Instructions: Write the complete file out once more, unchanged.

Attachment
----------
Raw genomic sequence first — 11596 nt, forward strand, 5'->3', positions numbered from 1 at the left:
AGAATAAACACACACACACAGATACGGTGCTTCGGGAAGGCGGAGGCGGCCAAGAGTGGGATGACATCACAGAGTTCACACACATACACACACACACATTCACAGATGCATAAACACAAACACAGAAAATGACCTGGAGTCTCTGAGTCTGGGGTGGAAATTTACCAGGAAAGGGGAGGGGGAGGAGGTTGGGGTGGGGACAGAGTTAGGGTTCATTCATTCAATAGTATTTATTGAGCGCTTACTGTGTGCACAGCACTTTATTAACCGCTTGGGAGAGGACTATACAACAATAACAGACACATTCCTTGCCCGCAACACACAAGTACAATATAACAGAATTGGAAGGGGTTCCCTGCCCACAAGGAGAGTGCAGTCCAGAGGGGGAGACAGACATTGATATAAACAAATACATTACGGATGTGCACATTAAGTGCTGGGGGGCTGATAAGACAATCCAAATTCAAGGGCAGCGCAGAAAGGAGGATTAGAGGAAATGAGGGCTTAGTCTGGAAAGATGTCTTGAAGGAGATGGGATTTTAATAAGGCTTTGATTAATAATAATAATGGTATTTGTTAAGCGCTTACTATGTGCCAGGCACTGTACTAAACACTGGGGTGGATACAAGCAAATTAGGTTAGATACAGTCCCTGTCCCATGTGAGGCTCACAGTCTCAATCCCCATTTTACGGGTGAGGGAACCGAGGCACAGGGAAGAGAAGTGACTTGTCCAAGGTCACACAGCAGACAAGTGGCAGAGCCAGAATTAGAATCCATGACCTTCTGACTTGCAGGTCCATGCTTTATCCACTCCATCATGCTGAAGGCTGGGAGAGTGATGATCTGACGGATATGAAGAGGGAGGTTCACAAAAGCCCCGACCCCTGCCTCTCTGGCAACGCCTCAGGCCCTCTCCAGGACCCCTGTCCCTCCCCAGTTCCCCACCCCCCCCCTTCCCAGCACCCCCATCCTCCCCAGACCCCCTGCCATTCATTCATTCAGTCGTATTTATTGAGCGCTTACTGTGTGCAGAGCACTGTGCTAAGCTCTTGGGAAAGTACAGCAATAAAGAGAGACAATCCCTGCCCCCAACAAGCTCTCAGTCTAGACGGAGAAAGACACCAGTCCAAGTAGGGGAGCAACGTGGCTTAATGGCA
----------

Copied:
Raw genomic sequence first — 11596 nt, forward strand, 5'->3', positions numbered from 1 at the left:
AGAATAAACACACACACACAGATACGGTGCTTCGGGAAGGCGGAGGCGGCCAAGAGTGGGATGACATCACAGAGTTCACACACATACACACACACACATTCACAGATGCATAAACACAAACACAGAAAATGACCTGGAGTCTCTGAGTCTGGGGTGGAAATTTACCAGGAAAGGGGAGGGGGAGGAGGTTGGGGTGGGGACAGAGTTAGGGTTCATTCATTCAATAGTATTTATTGAGCGCTTACTGTGTGCACAGCACTTTATTAACCGCTTGGGAGAGGACTATACAACAATAACAGACACATTCCTTGCCCGCAACACACAAGTACAATATAACAGAATTGGAAGGGGTTCCCTGCCCACAAGGAGAGTGCAGTCCAGAGGGGGAGACAGACATTGATATAAACAAATACATTACGGATGTGCACATTAAGTGCTGGGGGGCTGATAAGACAATCCAAATTCAAGGGCAGCGCAGAAAGGAGGATTAGAGGAAATGAGGGCTTAGTCTGGAAAGATGTCTTGAAGGAGATGGGATTTTAATAAGGCTTTGATTAATAATAATAATGGTATTTGTTAAGCGCTTACTATGTGCCAGGCACTGTACTAAACACTGGGGTGGATACAAGCAAATTAGGTTAGATACAGTCCCTGTCCCATGTGAGGCTCACAGTCTCAATCCCCATTTTACGGGTGAGGGAACCGAGGCACAGGGAAGAGAAGTGACTTGTCCAAGGTCACACAGCAGACAAGTGGCAGAGCCAGAATTAGAATCCATGACCTTCTGACTTGCAGGTCCATGCTTTATCCACTCCATCATGCTGAAGGCTGGGAGAGTGATGATCTGACGGATATGAAGAGGGAGGTTCACAAAAGCCCCGACCCCTGCCTCTCTGGCAACGCCTCAGGCCCTCTCCAGGACCCCTGTCCCTCCCCAGTTCCCCACCCCCCCCCTTCCCAGCACCCCCATCCTCCCCAGACCCCCTGCCATTCATTCATTCAGTCGTATTTATTGAGCGCTTACTGTGTGCAGAGCACTGTGCTAAGCTCTTGGGAAAGTACAGCAATAAAGAGAGACAATCCCTGCCCCCAACAAGCTCTCAGTCTAGACGGAGAAAGACACCAGTCCAAGTAGGGGAGCAACGTGGCTTAATGGCA